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Cured soap losing scent

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fmernyer

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I created soap using a recipe I had for coconut oil, olive oil and vegetable shortening. I made a batch of orange/lavender, lavender and peppermint. All the soaps were divine but they were way too soft and didn't last long. I left them in the basement to finish drying in hopes that they would become a little harder and last a little longer...

I wouldn't call my basement noticeably humid (I know its not *dry*) - but orange spots formed on it just the same.

In addition - there is NO scent left.

Is the lack of scent because they were in the open air for too long?
Is it related to the humidity and the orange spots?
And finally - can I do anything about it? Can I rebatch it with the orange spots on it?
 

hmlove1218

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The orange spots are DOS (dreaded orange spots), which means that your soap is going rancid. I would strongly suggest getting them out of the basement and somewhere with a bit of air circulation so they can actually cure properly. you can cut the orange spots off if they bother you.

I would guess that them not having any scent is linked to the DOS, but just to rule out all posibilities, how many ounces of fragrance/essential oils are you using per pound of oil?
 

KristaY

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I agree with hmlove that the reason you can't smell the EO's is due to the DOS. What you should be smelling now is the scent of rancid oil. Pretty icky smell. Don't bother trying to rebatch, it won't fix the DOS problem. My guess is the DOS is from the vegetable shortening but check the expiration dates on the other oils and give them a sniff to make sure they aren't going bad. I've only gotten DOS once and threw the whole batch in the trash.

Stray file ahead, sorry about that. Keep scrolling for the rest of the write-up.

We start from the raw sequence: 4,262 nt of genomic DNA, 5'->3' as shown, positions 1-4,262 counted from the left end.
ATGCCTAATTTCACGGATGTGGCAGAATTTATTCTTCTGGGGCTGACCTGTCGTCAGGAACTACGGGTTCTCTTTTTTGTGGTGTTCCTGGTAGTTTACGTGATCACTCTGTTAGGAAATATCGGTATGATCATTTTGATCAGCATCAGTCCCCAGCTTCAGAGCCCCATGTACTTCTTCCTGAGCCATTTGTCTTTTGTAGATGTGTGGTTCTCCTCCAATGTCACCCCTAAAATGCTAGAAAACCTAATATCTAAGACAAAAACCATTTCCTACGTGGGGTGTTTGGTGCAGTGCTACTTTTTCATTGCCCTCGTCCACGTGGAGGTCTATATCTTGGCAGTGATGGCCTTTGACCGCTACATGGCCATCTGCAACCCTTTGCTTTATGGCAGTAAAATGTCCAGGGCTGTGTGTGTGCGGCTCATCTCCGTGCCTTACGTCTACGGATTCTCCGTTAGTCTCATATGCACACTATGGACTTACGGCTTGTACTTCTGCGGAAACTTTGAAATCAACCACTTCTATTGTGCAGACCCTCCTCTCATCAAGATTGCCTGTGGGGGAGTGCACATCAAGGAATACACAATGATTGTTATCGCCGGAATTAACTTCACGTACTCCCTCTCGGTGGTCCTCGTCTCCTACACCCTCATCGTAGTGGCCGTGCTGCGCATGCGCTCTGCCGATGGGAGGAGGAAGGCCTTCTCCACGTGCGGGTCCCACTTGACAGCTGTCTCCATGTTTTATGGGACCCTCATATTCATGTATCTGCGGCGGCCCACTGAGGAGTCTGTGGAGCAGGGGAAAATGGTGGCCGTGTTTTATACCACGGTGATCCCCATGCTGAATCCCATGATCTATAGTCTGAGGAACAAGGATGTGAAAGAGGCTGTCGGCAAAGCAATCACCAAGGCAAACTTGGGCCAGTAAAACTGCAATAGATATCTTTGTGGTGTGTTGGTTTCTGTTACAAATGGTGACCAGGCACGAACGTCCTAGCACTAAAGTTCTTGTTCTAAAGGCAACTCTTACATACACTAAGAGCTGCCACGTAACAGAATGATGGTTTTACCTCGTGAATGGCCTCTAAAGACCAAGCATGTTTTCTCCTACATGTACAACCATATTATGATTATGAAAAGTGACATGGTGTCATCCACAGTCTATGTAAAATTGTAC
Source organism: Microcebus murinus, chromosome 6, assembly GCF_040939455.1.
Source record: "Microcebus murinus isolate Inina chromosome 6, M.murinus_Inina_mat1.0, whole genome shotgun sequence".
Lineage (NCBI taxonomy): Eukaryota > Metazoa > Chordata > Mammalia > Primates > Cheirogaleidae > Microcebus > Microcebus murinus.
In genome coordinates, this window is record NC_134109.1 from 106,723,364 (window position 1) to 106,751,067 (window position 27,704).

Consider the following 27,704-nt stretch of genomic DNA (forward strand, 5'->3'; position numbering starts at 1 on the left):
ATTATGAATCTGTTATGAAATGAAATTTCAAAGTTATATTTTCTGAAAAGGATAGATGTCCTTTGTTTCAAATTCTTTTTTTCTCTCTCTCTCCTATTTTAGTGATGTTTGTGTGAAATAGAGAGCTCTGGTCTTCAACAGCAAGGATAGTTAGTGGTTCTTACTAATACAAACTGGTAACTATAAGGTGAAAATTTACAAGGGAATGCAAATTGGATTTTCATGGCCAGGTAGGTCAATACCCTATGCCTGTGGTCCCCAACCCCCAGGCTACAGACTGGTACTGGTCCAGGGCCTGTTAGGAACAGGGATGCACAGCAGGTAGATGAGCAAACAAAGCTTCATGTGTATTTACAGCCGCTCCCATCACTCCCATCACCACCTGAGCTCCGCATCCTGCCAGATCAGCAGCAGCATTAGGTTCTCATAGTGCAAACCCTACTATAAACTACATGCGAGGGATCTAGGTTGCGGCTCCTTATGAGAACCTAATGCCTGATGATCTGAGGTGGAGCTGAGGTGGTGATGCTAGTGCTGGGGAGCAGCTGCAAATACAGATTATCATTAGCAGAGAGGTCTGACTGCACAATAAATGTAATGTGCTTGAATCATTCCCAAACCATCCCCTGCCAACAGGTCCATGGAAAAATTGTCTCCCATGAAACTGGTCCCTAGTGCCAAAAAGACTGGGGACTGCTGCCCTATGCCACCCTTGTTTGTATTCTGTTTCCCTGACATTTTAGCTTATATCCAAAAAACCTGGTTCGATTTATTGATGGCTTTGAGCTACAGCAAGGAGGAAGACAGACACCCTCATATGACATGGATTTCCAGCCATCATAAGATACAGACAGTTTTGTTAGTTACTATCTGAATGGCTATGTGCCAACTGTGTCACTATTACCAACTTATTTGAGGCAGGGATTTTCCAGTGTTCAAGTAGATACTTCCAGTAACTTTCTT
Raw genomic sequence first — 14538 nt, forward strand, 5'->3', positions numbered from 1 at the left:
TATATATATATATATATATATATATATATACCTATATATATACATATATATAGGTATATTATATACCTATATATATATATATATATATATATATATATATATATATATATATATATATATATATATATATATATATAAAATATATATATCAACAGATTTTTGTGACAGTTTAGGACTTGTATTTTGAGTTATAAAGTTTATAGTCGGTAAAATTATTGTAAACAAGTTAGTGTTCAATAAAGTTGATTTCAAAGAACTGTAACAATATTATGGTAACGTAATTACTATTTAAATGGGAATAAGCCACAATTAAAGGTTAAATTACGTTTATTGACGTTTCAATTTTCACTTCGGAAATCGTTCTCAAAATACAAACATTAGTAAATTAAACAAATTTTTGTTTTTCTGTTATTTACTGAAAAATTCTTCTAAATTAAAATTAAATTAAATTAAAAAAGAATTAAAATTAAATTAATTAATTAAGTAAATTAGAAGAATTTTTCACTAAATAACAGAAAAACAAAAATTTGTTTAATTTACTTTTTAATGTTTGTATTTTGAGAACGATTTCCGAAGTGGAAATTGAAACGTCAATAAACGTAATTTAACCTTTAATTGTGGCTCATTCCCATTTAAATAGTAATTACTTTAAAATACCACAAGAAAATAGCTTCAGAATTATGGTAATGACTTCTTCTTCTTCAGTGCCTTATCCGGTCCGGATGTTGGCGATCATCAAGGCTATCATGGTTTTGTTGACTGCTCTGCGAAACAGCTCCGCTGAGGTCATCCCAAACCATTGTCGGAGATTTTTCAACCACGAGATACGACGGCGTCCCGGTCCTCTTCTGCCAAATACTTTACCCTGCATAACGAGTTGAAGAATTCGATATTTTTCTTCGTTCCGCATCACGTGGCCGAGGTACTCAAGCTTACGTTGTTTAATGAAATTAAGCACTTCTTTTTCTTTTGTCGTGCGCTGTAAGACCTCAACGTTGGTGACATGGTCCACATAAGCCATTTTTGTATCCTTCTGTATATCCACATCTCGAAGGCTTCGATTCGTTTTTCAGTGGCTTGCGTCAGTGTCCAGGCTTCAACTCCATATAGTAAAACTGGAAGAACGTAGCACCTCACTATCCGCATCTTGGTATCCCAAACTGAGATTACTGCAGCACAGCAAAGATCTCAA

Also, how long have they been curing? I keep mine in the open air with a light covering for 6-8 weeks then wrap them up.
 

fmernyer

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Its been several months they've been down there in the open air. It was just a convenient place to keep them. They don't *smell* rancid - I read elsewhere that I could still use the soap if it didn't smell badly. Ugh. Thankfully they're not covered in orange spots - just a dot or two on the corners.

The recipe I followed was 2#12oz of oils and 3 oz EO.

ETA: I gave away a couple of the bars before they were cured properly (visiting far away) and they stored the bars in a dark dry place and they are perfectly fine and still smell lovely.
 
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Chefmom

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I set my soaps on a tray in the open for about a week. Then they get packed into cardboard boxes, labeled and finish curing packed up. My basement has a dehumidifier in it and I believe it cures them slowly and I haven't had DOS in a long time, even in soaps that were 3+ years old. If the soaps lose scent it is usually a scent that I won't use again. If it doesn't hold 6 months I'm not using it again.
 

DeeAnna

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A few spots of DOS don't generally smell, at least to my nose. If the DOS is widespread or all-over orange, then I do agree the soap will smell rancid and overwhelm any scent you added.

It just may be that you've stored the soap in the open long enough that the scent has dissipated from the surface of the soap. Either plane a thin shaving off the soap or use the soap in the shower. The scent may well magically re-appear, especially the mint. The lavender may also be detectable, but don't be surprised if you don't ever smell much orange. Citrus EO tends to fade in soap.

DOS can happen to anyone at any time. No shame in it -- just a learning experience. Storage conditions can accelerate rancidity, as can the use of tap water rather than distilled water. Tiny traces of metal from utensils and metal contamination in your oils can also be an issue. Older, oxidized EOs can trigger DOS, but this would be an all-over type of rancidity, not spots. Store your EOs in the fridge to keep them fresher. I also think higher superfat and the types of fats used can increase the probability of rancidity.

I don't know that I would rebatch, since rebatching will not solve the problem of rancidity. I'd just pare out any objectionable spots and use the soap promptly.
 
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